Managers In Their 50s
SEVERAL TIMES a week now, 52-year-old Pat Garvey receives calls from unemployed
business acquaintances his age who are networking to find new jobs.
Mr. Garvey, a team leader of retail floor-space management at apparel manufacturer VF Corp., Greensboro, N.C., listens sympathetically, aware that at their age they may be facing a permanent career blow. He suggests they try to leverage in new ways the skills they've acquired over decades. But he has no specific jobs to tell them about, and doubts most will ever find positions as good as the ones they have lost.
As companies continue to trim staffs in the current slowdown, 50-something managers like Mr. Garvey who have survived cuts are becoming a rare breed.
Their bosses are in their 40s, at most. Many of their peers are heading out the door after accepting buyout packages from employers eager to shed high-paid veterans.
Feeling threatened by younger, hipper, faster-moving colleagues is a rite of passage for every maturing generation of executives. Baby boomers, however, are feeling particularly squeezed. They see the corporate definition of "over the hill" getting younger -- to the age when managers used to feel they were just coming into their own.
FOR MANY, retirement is out of the question. They have had children later in life and haven't saved nearly enough to get by without a steady paycheck. Even if they don't have children to support, most aren't emotionally ready to stop working. They are far more fit and younger looking than their parents were at the same age, and they think of themselves as just hitting middle age.
Recently, a financial planner told Mr. Garvey to start thinking about retirement. "I told him wait a minute," he says. "I have a nine-year-old and school bills to pay." Mr. Garvey must constantly prove his worth to stay in place at work. His past experience handling a variety of jobs at a number of big companies has helped him to be flexible and adapt quickly to change.
He started his career 32 years ago at Burlington Industries where he stayed for a decade before jumping to Levi Straus and becoming vice president of OshKosh B'Gosh, the children's overall brand. He joined VF seven years ago as vice president of sales and marketing for VF Playwear, a high-pressure line job.
But two years later, his bosses proposed he move out of operations to the process side of the business, and help develop software and other tools retailers used to manage merchandise. He agreed, even though it was a less-visible position in an area where he lacked experience.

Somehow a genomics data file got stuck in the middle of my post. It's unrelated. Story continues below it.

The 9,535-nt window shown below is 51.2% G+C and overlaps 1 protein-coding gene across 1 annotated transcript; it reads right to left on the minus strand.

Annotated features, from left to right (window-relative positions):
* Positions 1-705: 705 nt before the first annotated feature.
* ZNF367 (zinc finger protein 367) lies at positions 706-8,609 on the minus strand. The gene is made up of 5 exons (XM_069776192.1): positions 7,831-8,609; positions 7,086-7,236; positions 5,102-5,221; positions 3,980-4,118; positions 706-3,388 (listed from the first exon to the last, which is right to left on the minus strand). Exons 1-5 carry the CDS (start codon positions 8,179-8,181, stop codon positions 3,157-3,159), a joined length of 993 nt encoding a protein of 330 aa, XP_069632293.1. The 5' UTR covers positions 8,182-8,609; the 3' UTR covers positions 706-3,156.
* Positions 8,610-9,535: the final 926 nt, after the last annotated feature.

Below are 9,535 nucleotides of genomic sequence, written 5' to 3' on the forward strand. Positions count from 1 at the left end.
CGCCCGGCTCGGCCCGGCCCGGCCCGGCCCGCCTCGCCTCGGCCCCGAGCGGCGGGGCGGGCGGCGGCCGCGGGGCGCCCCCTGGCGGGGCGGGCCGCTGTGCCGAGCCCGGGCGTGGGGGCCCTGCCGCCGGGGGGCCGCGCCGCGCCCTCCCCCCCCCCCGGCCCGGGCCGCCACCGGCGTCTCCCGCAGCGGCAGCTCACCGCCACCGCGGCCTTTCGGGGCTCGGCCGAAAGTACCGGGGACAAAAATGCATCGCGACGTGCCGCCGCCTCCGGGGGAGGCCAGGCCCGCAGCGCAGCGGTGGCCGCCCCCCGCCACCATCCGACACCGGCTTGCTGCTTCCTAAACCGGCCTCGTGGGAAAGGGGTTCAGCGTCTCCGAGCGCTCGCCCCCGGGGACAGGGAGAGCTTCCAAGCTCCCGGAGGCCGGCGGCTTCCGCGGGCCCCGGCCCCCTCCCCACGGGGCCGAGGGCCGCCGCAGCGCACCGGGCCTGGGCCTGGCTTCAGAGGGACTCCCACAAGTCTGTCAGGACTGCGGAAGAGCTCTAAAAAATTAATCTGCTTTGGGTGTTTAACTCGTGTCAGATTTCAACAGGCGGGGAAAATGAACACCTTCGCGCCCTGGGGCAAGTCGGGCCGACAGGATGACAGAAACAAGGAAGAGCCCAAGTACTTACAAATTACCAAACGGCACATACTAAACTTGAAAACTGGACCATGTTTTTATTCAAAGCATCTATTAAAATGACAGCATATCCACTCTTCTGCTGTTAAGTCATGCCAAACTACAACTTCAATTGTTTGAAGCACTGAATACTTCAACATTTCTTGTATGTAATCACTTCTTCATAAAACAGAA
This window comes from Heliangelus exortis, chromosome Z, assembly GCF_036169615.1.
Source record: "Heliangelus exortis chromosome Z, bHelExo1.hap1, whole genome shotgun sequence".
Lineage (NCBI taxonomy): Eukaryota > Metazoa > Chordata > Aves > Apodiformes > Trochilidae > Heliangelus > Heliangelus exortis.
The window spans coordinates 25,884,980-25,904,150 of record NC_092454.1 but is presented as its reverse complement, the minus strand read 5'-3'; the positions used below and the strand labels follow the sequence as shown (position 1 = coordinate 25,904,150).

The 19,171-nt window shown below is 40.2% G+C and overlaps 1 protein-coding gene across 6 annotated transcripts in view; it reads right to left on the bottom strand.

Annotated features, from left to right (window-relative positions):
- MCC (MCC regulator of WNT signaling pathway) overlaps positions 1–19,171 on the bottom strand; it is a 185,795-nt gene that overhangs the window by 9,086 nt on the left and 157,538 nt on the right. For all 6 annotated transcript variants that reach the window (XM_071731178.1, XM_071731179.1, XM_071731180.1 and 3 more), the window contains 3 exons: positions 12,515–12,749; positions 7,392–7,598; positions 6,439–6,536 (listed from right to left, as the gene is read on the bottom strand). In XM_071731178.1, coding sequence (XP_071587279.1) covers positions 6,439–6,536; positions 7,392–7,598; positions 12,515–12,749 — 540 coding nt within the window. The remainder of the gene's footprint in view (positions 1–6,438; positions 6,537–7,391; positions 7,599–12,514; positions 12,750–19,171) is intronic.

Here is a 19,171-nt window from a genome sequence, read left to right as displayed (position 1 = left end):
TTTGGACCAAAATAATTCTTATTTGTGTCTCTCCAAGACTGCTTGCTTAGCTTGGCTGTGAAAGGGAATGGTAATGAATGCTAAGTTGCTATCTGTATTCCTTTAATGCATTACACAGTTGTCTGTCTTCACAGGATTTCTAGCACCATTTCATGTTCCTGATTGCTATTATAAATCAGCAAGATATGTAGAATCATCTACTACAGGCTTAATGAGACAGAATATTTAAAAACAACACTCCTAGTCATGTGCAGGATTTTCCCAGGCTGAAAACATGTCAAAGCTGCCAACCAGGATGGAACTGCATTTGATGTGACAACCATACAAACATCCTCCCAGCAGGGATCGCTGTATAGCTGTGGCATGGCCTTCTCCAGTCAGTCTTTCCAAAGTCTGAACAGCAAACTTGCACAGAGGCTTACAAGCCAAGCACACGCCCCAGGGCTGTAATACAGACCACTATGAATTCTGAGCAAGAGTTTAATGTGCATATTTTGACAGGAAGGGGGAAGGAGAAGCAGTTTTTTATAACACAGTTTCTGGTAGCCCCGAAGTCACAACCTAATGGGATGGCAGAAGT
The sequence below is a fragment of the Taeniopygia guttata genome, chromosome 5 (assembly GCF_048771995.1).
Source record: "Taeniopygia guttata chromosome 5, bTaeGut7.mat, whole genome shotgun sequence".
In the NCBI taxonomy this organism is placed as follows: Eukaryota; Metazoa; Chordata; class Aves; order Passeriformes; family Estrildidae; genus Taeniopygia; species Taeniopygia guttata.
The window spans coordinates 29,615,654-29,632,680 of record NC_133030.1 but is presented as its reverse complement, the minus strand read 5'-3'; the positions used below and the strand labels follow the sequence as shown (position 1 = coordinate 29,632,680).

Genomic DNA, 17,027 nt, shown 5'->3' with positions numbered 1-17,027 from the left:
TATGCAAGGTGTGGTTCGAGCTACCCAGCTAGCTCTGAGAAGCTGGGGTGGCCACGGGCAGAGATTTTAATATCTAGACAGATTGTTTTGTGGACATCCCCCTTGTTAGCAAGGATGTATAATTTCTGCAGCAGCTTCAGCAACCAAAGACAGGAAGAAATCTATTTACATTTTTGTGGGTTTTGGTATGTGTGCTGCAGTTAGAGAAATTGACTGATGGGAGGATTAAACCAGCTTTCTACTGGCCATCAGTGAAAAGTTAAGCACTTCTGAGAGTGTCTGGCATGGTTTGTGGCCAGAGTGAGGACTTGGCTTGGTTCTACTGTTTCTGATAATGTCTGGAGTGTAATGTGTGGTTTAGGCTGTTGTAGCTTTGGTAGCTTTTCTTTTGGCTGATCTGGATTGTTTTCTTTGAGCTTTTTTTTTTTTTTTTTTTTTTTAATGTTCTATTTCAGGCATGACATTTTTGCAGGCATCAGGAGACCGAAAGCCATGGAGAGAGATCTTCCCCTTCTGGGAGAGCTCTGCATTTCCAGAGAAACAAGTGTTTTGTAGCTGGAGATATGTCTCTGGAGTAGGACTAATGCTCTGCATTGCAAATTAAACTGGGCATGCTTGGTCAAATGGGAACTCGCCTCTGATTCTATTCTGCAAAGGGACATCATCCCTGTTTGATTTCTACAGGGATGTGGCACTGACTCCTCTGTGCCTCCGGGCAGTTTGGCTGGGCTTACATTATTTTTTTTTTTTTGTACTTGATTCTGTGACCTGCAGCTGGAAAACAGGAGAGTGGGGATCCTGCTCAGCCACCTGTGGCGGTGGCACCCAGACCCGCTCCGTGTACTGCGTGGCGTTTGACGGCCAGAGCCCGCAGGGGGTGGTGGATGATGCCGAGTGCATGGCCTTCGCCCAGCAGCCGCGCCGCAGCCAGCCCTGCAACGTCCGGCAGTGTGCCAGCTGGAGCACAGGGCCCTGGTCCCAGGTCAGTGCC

"It sounded like something that would be interesting to try, something challenging where I'd have to learn new skills," he says. "If you aren't willing to do that your prospects are going to be limited." The employees he manages now are in their 20s and 30s and determined to advance quickly. "When I was coming up you paid your dues," he says. "There was a defined career path, but nowadays younger people expect to move faster."
To his advantage, he works with employees in business units throughout the company. "It's broadening my horizons because I'm getting exposed to more sides of the company," he says. Still, he missed his friends in the apparel industry with whom he used to exchange business gossip and tips. He has no colleagues his age on his team.
"It's lonelier and less collegial for 50-somethings," says William Cassidy, a human-resources consultant at Resource Partnership in New York. "It's like being in a new world without the old familiar landmarks."
TO SURVIVE, these managers must pace themselves like marathon runners, adds David Noer, a Greensboro, N.C., consultant. They also have to connect to people who can help them, and "who usually aren't their old cronies," he says.
That also means communicating openly with young people and learning technology. Mr. Garvey, for example, is willing to learn from his young colleagues rather than insist he has all the answers.
Those who have bounced around among a number of companies stand a better chance of knowing how to read different corporate cultures and adjusting to different management approaches.
Frank Morgan, 57, global director of executive development and leadership at Dow Chemical, Midland, Mich., lives by the mantra of being portable, adaptive and in charge of his own career. "I'm not looking for someone to take care of me for the rest of my life," he says.
He never expected lifetime employment with one company. After graduating from Princeton, he left a doctorate program in clinical psychology for a job in human resources at General Foods. Later he worked at an art-supply company managing its business in Latin America and Europe. But after realizing he had to stop traveling if he wanted his marriage to survive, he left the business world for academia, directing executive education at Darden, then the University of North Carolina.
Two years ago, after he was tapped by a recruiter, he joined Dow Chemical, moving from the South to the Midwest. Some of Mr. Morgan's peers have been laid off following the acquisition of Union Carbide. What is especially painful, he says, is that many have never worked anyplace else, and feel stranded.